For the better part of 2018, Siddarth Kaul hogged the limelight for his exploits in white-ball cricket. It began with a series of career-defining performances in the Indian Premier League for Sunrisers Hyderabad, where he managed to stand out in the company of illustrious team-mates such as Bhuvneshwar Kumar and Rashid Khan.
Most of his success was due to clever deception, economy and pinpoint accuracy, especially while bowling in the death overs. Consequently, Kaul finished with 21 scalps from 17 matches, which put him third in the list of wicket-takers for the season. The efforts in the IPL helped him clinch a spot in India’s limited overs squad for the tour to England and the subsequent Asia Cup. Kaul was also drafted in for a quadrangular ‘A’ series in Bengaluru, where he held his own against some of the best prospects from South Africa and Australia.
However, even as Kaul’s reputation in the shorter formats grew, very often his indefatigable spells for Punjab with the red ball often went unnoticed. Kaul puts it down to just perceptions.
“My form in long-form cricket has always been good. I don’t bother about such perceptions as every format demands 100 per cent from a player,” he quipped.
157 wickets in a day! What’s wrong with batting these days
Batting time in long-form cricket is increasingly becoming a rare skill. On a day that 157 wickets fell in the Ranji Trophy throughout the country, one can only draw the conclusion that batsmen are finding it difficult to occupy the crease and graft for runs, even when conditions are far from extreme. And it is not a trend restricted to domestic cricket. The number of drawn Tests has fallen considerably in recent times, with 2018 seeing only four of them. That's why the rearguard stone-walling on show by New Zealand against England in Christchurch in April and the 140-over second innings effort by the Aussies against Pakistan in Dubai last month stay in memory. Even most of the matches that provided a result didn't enter the fifth day. Apart from the shortcomings in technique, the abundance of limited-overs cricket means batsmen can't wait for long before going for the big shot even when they can rotate the strike with ease. Fielding captains these days employ in-out fields, allowing several outlets for singles, knowing batsmen will get bored and go for the big shot even with men on the boundary.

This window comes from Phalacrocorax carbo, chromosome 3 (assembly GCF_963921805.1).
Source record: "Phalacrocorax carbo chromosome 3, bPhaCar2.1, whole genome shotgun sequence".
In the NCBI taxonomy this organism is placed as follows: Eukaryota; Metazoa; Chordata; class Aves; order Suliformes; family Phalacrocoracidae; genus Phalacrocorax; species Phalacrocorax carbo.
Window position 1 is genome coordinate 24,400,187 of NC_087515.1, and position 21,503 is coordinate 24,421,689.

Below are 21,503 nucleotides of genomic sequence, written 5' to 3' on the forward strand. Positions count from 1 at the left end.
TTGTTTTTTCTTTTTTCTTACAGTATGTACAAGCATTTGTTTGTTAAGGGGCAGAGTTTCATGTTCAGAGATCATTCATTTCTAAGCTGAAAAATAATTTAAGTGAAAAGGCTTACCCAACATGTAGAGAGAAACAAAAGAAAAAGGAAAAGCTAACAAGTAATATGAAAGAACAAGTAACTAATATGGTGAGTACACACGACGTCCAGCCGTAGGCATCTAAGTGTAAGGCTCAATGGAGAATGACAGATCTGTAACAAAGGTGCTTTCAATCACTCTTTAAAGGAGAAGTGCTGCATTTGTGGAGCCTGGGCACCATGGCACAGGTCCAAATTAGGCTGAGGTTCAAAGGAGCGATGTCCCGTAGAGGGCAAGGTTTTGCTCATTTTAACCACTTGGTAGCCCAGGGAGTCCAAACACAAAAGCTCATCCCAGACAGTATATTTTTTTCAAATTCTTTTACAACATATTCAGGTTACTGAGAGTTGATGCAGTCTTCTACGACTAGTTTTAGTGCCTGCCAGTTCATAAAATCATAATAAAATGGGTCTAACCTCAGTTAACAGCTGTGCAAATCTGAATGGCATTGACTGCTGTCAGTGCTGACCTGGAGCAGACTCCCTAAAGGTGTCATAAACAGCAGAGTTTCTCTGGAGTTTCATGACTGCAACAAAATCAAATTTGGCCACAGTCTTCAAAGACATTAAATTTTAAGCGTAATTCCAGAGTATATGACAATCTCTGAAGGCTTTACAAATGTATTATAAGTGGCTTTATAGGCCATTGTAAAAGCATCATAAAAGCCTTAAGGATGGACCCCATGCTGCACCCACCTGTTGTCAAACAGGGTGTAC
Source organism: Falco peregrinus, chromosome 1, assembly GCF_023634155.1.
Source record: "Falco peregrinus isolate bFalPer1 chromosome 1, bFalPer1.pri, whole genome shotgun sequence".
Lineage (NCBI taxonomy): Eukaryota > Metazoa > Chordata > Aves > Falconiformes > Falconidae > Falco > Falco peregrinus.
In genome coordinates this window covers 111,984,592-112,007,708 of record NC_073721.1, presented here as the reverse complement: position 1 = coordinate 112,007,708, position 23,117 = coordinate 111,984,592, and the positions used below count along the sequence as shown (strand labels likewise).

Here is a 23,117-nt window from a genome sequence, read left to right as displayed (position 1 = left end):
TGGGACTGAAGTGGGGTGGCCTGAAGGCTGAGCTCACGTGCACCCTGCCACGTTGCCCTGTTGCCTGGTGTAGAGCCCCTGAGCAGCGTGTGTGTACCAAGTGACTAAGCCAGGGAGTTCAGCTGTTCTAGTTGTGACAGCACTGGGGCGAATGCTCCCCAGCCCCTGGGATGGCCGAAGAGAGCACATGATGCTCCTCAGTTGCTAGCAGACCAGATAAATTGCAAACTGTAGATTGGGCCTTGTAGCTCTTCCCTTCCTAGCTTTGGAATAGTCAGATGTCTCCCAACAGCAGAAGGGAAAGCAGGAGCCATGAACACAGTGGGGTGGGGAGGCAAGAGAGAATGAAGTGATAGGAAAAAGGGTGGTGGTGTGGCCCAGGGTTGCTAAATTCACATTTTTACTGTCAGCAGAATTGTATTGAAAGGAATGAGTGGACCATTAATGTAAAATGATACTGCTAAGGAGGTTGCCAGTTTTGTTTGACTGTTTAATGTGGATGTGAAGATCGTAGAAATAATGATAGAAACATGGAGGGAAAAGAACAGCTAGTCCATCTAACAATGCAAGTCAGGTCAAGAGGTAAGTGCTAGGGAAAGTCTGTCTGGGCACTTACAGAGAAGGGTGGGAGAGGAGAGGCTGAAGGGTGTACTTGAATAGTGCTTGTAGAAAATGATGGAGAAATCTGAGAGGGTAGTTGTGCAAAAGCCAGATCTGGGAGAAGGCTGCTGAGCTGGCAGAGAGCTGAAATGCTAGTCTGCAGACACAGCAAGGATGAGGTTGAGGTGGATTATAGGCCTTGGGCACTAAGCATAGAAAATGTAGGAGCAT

In fact, the 28-year-old has been Punjab’s go-to bowler in the Ranji Trophy for well over a decade now. On a crisp winter morning at the Ferozshah Kotla, Kaul used that experience to showcase a bowling masterclass on a track supposed to suit slower bowlers.
Kaul used the early morning nip to good effect and got the ball to swerve and spit precariously, much to the discomfort of the Delhi batsmen.
He ran through the top order like a hot knife through melting butter, plucking six wickets to skittle Nitish Rana’s team for a paltry 107 on Day 1.
Keeping in simple
It was simple, old-fashioned seam and swing bowling, bereft of any of the fancy deceptions that have made Kaul such a sought-after bowler in limited-overs cricket in recent times. The defining feature of his bowling was the astute use of the conditions on offer, more specifically the length he hit on the pitch.
For a brief while, Kaul did fall into the trap of pitching it right up to the batsmen, which elicited a flurry of boundaries. When the seasoned campaigner brought his length back, the results were instant.
“There was help on offer early in the morning. But the key to bowling on this track was adjusting the length. I began by pitching it up, and was driven for a couple of boundaries. That was when I held my length back, and it troubled the batsmen,” he explained after the day’s play. That nagging length apart, it was the clever use of the bouncer, which proved to be the undoing of Delhi’s batsmen.
Of the six scalps, it’s the wicket of Varun Sood that stood out. Kaul set Sood up with a flurry of length deliveries outside off-stump, followed by a searing bouncer, which he fended off sheepishly to Jiwanjot Singh in the slips.
“In such conditions, batsmen tend to lunge forward to play their shots. So, I decided to surprise them with the short-pitched delivery,” the bowler said.
Kaul’s efforts at the Kotla on Wednesday was put in perspective when one considers that both teams picked just a solitary pacer each, packing the playing XIs with spinners.
“Everyone, including me, thought this wicket will turn. It was definitely slow and low. But the moisture on offer was something that I utilised well as the single fast bowler in the team. The most important aspect was the area I chose to bowl at and that worked in my favour. It is important that you visualise where you need to pitch the ball and get purchase out of it,” the Punjab pacer noted.
The pitch is expected to be more receptive to spin as the match progresses, but the manner in which Delhi’s spin trio in Varun Sood, Vikas Mishra and Pulkit Narang bowled on Day 1 would not worry the visitors too much.
The reason why they couldn’t trouble Punjab’s batsmen was their flatter trajectory. Barring a few hiccups, the visitors notched up 136/3 in reply, with captain Mandeep Singh easing himself to an unbeaten 54 when stumps were drawn.
Brief Scores: Delhi: 107 in 42.5 overs (K. Bidhuri 27; Siddarth Kaul 6/32) vs Punjab: 136/3 in 45 overs (Mandeep Singh 54 not out; Vikas Mishra 2/27).